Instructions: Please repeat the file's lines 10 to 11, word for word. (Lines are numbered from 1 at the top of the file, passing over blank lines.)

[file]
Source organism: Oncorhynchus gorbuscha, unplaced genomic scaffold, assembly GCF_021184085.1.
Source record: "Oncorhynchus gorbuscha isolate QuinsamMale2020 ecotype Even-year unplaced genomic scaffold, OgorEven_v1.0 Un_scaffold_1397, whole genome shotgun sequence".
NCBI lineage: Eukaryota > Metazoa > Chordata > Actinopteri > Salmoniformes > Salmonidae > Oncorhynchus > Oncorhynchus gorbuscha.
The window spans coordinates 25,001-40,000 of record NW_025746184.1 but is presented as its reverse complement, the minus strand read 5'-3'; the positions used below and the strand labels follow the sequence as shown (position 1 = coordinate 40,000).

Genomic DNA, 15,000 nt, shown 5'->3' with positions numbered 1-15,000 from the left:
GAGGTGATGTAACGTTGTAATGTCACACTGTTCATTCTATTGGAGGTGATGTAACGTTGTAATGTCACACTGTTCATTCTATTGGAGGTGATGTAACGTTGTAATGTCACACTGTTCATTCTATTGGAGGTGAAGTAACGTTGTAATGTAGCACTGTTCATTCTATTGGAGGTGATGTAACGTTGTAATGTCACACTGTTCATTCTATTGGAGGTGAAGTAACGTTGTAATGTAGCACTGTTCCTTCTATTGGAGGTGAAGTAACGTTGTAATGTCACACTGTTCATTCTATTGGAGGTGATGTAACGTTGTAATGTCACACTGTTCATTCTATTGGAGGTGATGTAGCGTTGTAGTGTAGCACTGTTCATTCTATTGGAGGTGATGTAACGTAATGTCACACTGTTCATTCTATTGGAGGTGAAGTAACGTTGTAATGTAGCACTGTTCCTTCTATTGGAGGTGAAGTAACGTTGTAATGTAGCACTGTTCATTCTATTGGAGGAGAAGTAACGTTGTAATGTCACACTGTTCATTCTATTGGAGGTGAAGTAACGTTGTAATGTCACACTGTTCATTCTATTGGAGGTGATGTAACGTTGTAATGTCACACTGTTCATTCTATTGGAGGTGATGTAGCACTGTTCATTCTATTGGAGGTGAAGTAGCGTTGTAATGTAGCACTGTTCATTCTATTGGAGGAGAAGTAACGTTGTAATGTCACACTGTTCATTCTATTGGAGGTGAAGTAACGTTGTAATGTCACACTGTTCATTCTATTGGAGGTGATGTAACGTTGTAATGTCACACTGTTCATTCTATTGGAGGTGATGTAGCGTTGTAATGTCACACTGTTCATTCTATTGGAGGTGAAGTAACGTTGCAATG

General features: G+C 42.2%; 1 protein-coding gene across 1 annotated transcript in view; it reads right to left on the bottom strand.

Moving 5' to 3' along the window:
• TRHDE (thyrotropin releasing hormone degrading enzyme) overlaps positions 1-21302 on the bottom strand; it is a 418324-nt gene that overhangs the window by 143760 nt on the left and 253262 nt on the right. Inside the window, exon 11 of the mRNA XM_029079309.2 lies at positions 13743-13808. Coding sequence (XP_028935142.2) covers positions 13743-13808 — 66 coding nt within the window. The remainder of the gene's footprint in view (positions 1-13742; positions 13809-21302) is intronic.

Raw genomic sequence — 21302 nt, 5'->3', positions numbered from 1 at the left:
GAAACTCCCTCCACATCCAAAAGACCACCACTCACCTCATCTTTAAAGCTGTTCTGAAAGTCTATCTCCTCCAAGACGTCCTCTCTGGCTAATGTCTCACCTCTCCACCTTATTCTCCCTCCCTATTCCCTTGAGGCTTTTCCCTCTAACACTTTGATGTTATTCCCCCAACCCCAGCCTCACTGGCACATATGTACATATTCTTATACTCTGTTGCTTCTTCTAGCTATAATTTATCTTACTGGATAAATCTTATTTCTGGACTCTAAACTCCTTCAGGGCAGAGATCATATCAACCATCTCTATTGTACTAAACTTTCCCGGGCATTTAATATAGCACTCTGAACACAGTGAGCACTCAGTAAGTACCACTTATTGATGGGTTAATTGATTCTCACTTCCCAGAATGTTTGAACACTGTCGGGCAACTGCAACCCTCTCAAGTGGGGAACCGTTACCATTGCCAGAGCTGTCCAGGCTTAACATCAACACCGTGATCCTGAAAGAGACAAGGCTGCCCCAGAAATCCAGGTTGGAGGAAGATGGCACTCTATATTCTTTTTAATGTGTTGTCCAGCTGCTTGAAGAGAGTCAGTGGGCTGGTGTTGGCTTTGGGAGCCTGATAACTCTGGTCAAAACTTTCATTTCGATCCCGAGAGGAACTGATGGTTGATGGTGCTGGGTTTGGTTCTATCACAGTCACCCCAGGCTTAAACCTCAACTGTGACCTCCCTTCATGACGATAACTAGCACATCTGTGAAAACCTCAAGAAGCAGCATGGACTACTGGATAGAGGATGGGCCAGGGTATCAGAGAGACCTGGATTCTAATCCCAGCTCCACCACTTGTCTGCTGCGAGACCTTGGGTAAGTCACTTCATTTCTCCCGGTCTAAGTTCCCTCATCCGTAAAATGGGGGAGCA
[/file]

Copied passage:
Raw genomic sequence — 21302 nt, 5'->3', positions numbered from 1 at the left:
GAAACTCCCTCCACATCCAAAAGACCACCACTCACCTCATCTTTAAAGCTGTTCTGAAAGTCTATCTCCTCCAAGACGTCCTCTCTGGCTAATGTCTCACCTCTCCACCTTATTCTCCCTCCCTATTCCCTTGAGGCTTTTCCCTCTAACACTTTGATGTTATTCCCCCAACCCCAGCCTCACTGGCACATATGTACATATTCTTATACTCTGTTGCTTCTTCTAGCTATAATTTATCTTACTGGATAAATCTTATTTCTGGACTCTAAACTCCTTCAGGGCAGAGATCATATCAACCATCTCTATTGTACTAAACTTTCCCGGGCATTTAATATAGCACTCTGAACACAGTGAGCACTCAGTAAGTACCACTTATTGATGGGTTAATTGATTCTCACTTCCCAGAATGTTTGAACACTGTCGGGCAACTGCAACCCTCTCAAGTGGGGAACCGTTACCATTGCCAGAGCTGTCCAGGCTTAACATCAACACCGTGATCCTGAAAGAGACAAGGCTGCCCCAGAAATCCAGGTTGGAGGAAGATGGCACTCTATATTCTTTTTAATGTGTTGTCCAGCTGCTTGAAGAGAGTCAGTGGGCTGGTGTTGGCTTTGGGAGCCTGATAACTCTGGTCAAAACTTTCATTTCGATCCCGAGAGGAACTGATGGTTGATGGTGCTGGGTTTGGTTCTATCACAGTCACCCCAGGCTTAAACCTCAACTGTGACCTCCCTTCATGACGATAACTAGCACATCTGTGAAAACCTCAAGAAGCAGCATGGACTACTGGATAGAGGATGGGCCAGGGTATCAGAGAGACCTGGATTCTAATCCCAGCTCCACCACTTGTCTGCTGCGAGACCTTGGGTAAGTCACTTCATTTCTCCCGGTCTAAGTTCCCTCATCCGTAAAATGGGGGAGCA